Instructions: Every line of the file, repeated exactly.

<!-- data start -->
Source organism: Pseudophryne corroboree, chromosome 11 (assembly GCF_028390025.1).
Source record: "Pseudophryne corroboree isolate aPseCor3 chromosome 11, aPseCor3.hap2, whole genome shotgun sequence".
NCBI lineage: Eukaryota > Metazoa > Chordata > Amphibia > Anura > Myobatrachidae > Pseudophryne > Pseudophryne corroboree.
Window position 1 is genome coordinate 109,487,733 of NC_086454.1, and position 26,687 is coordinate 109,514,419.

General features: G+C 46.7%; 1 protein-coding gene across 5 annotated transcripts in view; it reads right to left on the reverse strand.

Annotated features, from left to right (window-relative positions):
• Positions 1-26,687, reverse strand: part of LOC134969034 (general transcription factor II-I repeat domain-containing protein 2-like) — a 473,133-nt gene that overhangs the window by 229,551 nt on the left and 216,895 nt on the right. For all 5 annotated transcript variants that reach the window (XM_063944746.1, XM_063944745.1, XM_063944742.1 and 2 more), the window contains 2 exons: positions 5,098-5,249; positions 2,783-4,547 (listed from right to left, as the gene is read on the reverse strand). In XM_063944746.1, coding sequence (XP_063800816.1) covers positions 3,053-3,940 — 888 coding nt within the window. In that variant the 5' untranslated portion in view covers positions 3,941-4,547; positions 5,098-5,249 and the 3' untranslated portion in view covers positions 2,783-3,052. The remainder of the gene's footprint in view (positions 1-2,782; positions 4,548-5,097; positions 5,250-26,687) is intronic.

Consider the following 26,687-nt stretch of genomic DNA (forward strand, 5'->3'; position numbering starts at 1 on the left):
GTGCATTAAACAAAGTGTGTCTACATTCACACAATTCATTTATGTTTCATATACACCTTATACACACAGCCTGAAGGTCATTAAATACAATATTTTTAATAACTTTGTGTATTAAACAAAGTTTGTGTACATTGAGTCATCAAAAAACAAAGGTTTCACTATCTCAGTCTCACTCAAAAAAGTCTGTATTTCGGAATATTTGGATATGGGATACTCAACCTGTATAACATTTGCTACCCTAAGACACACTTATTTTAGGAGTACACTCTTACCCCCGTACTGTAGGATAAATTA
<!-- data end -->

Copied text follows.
Source organism: Pseudophryne corroboree, chromosome 11 (assembly GCF_028390025.1).
Source record: "Pseudophryne corroboree isolate aPseCor3 chromosome 11, aPseCor3.hap2, whole genome shotgun sequence".
NCBI lineage: Eukaryota > Metazoa > Chordata > Amphibia > Anura > Myobatrachidae > Pseudophryne > Pseudophryne corroboree.
Window position 1 is genome coordinate 109,487,733 of NC_086454.1, and position 26,687 is coordinate 109,514,419.

General features: G+C 46.7%; 1 protein-coding gene across 5 annotated transcripts in view; it reads right to left on the reverse strand.

Annotated features, from left to right (window-relative positions):
• Positions 1-26,687, reverse strand: part of LOC134969034 (general transcription factor II-I repeat domain-containing protein 2-like) — a 473,133-nt gene that overhangs the window by 229,551 nt on the left and 216,895 nt on the right. For all 5 annotated transcript variants that reach the window (XM_063944746.1, XM_063944745.1, XM_063944742.1 and 2 more), the window contains 2 exons: positions 5,098-5,249; positions 2,783-4,547 (listed from right to left, as the gene is read on the reverse strand). In XM_063944746.1, coding sequence (XP_063800816.1) covers positions 3,053-3,940 — 888 coding nt within the window. In that variant the 5' untranslated portion in view covers positions 3,941-4,547; positions 5,098-5,249 and the 3' untranslated portion in view covers positions 2,783-3,052. The remainder of the gene's footprint in view (positions 1-2,782; positions 4,548-5,097; positions 5,250-26,687) is intronic.

Consider the following 26,687-nt stretch of genomic DNA (forward strand, 5'->3'; position numbering starts at 1 on the left):
GTGCATTAAACAAAGTGTGTCTACATTCACACAATTCATTTATGTTTCATATACACCTTATACACACAGCCTGAAGGTCATTAAATACAATATTTTTAATAACTTTGTGTATTAAACAAAGTTTGTGTACATTGAGTCATCAAAAAACAAAGGTTTCACTATCTCAGTCTCACTCAAAAAAGTCTGTATTTCGGAATATTTGGATATGGGATACTCAACCTGTATAACATTTGCTACCCTAAGACACACTTATTTTAGGAGTACACTCTTACCCCCGTACTGTAGGATAAATTA